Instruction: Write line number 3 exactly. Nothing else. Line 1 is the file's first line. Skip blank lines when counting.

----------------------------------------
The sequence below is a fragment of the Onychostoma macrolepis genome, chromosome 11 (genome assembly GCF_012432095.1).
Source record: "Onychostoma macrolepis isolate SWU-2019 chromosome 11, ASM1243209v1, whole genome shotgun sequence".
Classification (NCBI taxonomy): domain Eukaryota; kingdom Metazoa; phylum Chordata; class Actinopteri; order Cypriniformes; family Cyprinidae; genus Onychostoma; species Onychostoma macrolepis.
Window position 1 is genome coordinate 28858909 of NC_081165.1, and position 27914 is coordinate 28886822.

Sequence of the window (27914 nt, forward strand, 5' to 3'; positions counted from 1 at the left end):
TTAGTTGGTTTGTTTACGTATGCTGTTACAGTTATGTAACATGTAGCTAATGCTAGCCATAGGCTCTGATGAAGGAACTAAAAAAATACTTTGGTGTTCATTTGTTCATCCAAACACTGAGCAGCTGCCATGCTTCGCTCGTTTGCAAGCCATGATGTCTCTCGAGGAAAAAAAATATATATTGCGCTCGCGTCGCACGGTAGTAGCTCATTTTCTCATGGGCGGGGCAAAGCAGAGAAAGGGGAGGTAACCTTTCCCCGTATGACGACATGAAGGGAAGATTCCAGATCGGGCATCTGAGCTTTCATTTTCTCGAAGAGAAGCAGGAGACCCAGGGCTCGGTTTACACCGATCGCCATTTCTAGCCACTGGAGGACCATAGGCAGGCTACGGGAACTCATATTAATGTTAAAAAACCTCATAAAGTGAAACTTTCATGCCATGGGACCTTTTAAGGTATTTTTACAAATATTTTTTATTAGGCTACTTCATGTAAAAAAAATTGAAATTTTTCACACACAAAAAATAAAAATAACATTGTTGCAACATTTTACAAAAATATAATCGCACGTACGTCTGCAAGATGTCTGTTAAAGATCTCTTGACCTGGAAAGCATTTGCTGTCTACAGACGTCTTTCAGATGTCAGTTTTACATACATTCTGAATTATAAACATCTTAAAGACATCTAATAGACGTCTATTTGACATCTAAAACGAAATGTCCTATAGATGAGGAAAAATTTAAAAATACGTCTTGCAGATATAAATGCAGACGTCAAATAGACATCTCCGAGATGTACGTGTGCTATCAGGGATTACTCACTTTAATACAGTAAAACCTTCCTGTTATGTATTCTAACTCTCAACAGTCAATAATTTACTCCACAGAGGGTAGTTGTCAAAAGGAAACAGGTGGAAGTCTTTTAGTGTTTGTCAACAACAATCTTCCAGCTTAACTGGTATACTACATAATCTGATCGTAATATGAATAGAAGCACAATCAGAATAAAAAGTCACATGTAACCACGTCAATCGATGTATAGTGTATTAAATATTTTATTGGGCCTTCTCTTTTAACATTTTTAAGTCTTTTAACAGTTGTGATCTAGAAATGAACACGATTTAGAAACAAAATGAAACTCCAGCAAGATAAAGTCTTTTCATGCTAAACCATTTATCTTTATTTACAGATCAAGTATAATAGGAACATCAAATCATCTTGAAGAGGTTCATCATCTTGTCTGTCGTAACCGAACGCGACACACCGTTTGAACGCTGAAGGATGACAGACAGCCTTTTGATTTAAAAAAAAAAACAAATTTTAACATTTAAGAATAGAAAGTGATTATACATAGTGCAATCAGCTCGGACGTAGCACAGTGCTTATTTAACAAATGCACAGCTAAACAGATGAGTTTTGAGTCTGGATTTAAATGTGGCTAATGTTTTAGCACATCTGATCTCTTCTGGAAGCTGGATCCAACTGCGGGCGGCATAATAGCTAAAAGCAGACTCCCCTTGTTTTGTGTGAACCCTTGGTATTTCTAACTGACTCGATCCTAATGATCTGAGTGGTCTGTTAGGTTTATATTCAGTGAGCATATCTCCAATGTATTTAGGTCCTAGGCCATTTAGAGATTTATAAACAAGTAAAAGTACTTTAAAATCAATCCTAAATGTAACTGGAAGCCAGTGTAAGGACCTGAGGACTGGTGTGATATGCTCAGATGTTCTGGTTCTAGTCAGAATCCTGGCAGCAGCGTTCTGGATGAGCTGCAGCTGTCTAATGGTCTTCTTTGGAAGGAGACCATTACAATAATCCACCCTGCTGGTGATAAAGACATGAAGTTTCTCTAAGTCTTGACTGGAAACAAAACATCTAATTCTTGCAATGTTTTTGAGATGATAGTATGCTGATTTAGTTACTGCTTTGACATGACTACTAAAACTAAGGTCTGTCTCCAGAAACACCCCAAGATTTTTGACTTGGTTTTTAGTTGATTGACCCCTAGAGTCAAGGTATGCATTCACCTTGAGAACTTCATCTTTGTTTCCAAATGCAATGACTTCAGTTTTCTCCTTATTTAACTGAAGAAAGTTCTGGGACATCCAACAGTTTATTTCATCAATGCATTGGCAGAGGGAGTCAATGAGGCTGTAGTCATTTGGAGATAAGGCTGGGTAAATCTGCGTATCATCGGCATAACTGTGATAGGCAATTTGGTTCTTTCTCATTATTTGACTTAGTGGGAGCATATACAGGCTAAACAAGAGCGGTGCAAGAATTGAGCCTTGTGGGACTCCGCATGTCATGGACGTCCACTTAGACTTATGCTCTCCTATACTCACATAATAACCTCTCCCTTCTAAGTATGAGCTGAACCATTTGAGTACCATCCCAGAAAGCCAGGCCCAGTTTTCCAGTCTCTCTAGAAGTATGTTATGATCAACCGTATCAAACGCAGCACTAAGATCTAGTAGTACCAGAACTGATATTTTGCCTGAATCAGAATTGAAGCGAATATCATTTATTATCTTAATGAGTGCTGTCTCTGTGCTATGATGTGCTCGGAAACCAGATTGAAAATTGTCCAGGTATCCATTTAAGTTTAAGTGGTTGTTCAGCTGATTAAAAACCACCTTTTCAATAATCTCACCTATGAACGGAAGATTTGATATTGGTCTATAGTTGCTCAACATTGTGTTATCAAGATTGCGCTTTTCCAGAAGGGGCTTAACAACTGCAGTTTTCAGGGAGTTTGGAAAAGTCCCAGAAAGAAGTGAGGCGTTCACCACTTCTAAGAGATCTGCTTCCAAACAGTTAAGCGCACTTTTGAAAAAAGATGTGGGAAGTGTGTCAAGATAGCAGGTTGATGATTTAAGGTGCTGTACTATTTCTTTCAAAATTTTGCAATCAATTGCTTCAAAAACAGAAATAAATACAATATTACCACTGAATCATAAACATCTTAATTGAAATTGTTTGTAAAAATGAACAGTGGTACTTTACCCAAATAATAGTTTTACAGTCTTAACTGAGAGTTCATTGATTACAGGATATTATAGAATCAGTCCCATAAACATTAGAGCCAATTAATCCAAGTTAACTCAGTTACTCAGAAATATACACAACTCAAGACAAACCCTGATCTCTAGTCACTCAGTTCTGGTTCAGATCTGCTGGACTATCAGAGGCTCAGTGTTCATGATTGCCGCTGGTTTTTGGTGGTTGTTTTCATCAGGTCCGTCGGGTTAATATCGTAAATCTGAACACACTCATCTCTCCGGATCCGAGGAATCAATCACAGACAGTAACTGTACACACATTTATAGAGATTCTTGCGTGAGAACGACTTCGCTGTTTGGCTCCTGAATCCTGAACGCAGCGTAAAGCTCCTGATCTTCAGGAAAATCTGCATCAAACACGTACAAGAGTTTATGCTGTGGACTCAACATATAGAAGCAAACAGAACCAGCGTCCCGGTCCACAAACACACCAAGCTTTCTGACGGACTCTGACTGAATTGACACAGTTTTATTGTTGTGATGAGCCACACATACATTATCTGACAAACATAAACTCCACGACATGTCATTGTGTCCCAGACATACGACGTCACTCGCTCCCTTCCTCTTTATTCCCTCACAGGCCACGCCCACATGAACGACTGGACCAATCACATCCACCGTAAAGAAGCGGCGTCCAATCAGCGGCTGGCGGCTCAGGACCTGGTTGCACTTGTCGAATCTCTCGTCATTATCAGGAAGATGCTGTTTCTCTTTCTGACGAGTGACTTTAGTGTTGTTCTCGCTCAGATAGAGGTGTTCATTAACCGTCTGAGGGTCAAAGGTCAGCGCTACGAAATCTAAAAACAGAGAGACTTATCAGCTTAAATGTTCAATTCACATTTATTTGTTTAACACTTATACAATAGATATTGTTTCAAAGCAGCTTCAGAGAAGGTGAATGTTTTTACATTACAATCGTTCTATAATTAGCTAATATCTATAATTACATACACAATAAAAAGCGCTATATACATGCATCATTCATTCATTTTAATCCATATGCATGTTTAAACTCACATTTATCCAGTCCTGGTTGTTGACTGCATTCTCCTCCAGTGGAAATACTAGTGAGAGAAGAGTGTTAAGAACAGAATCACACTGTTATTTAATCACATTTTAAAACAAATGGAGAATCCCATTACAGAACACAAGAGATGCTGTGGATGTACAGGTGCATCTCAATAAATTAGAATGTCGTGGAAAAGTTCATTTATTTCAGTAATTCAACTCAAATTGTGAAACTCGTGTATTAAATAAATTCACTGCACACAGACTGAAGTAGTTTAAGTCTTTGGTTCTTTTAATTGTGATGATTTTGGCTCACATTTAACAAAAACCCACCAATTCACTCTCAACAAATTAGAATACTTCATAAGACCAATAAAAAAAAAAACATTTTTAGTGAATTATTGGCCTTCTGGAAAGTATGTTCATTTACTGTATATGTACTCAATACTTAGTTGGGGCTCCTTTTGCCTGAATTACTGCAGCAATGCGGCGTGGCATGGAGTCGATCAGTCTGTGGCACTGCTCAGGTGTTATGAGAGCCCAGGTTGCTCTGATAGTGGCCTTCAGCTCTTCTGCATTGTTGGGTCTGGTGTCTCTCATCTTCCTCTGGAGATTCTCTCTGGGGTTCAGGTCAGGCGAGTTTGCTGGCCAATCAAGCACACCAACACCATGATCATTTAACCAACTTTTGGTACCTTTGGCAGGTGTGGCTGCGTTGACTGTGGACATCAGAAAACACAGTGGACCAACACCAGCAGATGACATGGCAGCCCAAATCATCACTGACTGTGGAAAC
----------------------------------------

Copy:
Classification (NCBI taxonomy): domain Eukaryota; kingdom Metazoa; phylum Chordata; class Actinopteri; order Cypriniformes; family Cyprinidae; genus Onychostoma; species Onychostoma macrolepis.